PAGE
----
Concrete, Dutch firm OMA’s first completed project in Dubai, opened this week in Alserkal Avenue, set to become the district’s central events hub, complete with moving walls to accommodate a number of separate events simultaneously.
The building was designed by OMA’s Dubai office headed by Iyad Alsaka, with the design led by architect Kaveh Dabiri.
The 1,250 m2 former warehouse displays OMA’s continued work in the preservation and repurposing of existing buildings, particularly in the Middle East region.
The 8m high ceilings, pivoting and sliding walls, and a translucent façade with full-height doors seamlessly connects Concrete’s interior with the large, central courtyard located just outside the building premises.
“Dubai is one of the cities that has had a deep impact on our work, and I am very happy that this particular building is our first effort here,” said Rem Koolhaas, OMA’s founding partner at the press conference.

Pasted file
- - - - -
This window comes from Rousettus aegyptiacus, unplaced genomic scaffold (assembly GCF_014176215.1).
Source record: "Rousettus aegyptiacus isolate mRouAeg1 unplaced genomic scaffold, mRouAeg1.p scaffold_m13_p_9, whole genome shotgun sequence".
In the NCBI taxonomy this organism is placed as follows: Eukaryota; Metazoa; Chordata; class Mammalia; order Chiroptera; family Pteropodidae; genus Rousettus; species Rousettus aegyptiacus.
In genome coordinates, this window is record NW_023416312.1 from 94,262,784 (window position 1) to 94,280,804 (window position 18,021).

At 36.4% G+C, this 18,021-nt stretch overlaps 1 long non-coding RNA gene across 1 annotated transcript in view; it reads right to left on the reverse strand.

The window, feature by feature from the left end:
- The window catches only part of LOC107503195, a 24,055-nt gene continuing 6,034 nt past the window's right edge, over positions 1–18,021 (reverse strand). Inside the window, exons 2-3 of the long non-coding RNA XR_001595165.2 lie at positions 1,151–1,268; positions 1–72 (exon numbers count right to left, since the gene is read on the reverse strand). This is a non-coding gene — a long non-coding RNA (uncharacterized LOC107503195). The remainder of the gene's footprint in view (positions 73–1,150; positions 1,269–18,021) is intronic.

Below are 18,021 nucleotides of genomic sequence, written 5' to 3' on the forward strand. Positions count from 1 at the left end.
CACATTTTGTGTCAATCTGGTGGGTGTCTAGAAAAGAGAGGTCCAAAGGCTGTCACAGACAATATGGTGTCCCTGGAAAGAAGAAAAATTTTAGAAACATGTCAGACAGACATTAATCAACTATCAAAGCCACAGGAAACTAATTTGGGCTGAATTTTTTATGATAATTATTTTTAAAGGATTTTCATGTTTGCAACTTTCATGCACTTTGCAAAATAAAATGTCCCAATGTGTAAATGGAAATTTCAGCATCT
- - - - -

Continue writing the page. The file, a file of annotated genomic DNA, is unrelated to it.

“[With] Concrete, we are not introducing a new shape but instead were able to infiltrate an existing building with an arts institution. This building is totally produced in Dubai; it is not a foreign ideal, and that I think is significant.”
Koolhaas gave a public lecture today in The Yard, located outside Concrete, talking about OMA’s involvement in Dubai and the region, and how the city forced the architecture studio to reinvent the way it looks at urbanism.
He also spoke about some of the OMA projects that never made it off the ground in the Middle East, citing the 2008 financial crisis as one of the reasons.
Look out for our full interview with Rem Koolhaas about OMA’s work in the region as well as Kaveh Dabiri, the architect behind Concrete’s design, next week.